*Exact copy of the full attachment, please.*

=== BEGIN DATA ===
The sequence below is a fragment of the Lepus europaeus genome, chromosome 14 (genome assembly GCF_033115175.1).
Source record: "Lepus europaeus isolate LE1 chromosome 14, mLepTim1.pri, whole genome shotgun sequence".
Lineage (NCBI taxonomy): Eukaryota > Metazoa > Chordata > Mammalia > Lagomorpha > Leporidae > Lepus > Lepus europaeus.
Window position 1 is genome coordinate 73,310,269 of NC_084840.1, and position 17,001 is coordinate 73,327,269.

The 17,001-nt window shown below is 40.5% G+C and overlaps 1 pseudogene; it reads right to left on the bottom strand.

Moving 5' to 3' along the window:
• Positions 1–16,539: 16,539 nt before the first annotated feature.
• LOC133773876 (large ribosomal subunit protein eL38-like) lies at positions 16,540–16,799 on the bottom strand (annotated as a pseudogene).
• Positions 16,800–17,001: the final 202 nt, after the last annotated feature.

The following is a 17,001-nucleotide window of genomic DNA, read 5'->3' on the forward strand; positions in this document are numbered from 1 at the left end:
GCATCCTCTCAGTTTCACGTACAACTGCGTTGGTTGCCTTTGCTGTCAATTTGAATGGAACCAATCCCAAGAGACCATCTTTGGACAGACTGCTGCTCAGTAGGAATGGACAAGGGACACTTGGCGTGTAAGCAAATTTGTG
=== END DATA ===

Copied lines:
The sequence below is a fragment of the Lepus europaeus genome, chromosome 14 (genome assembly GCF_033115175.1).
Source record: "Lepus europaeus isolate LE1 chromosome 14, mLepTim1.pri, whole genome shotgun sequence".
Lineage (NCBI taxonomy): Eukaryota > Metazoa > Chordata > Mammalia > Lagomorpha > Leporidae > Lepus > Lepus europaeus.
Window position 1 is genome coordinate 73,310,269 of NC_084840.1, and position 17,001 is coordinate 73,327,269.

The 17,001-nt window shown below is 40.5% G+C and overlaps 1 pseudogene; it reads right to left on the bottom strand.

Moving 5' to 3' along the window:
• Positions 1–16,539: 16,539 nt before the first annotated feature.
• LOC133773876 (large ribosomal subunit protein eL38-like) lies at positions 16,540–16,799 on the bottom strand (annotated as a pseudogene).
• Positions 16,800–17,001: the final 202 nt, after the last annotated feature.

The following is a 17,001-nucleotide window of genomic DNA, read 5'->3' on the forward strand; positions in this document are numbered from 1 at the left end:
GCATCCTCTCAGTTTCACGTACAACTGCGTTGGTTGCCTTTGCTGTCAATTTGAATGGAACCAATCCCAAGAGACCATCTTTGGACAGACTGCTGCTCAGTAGGAATGGACAAGGGACACTTGGCGTGTAAGCAAATTTGTG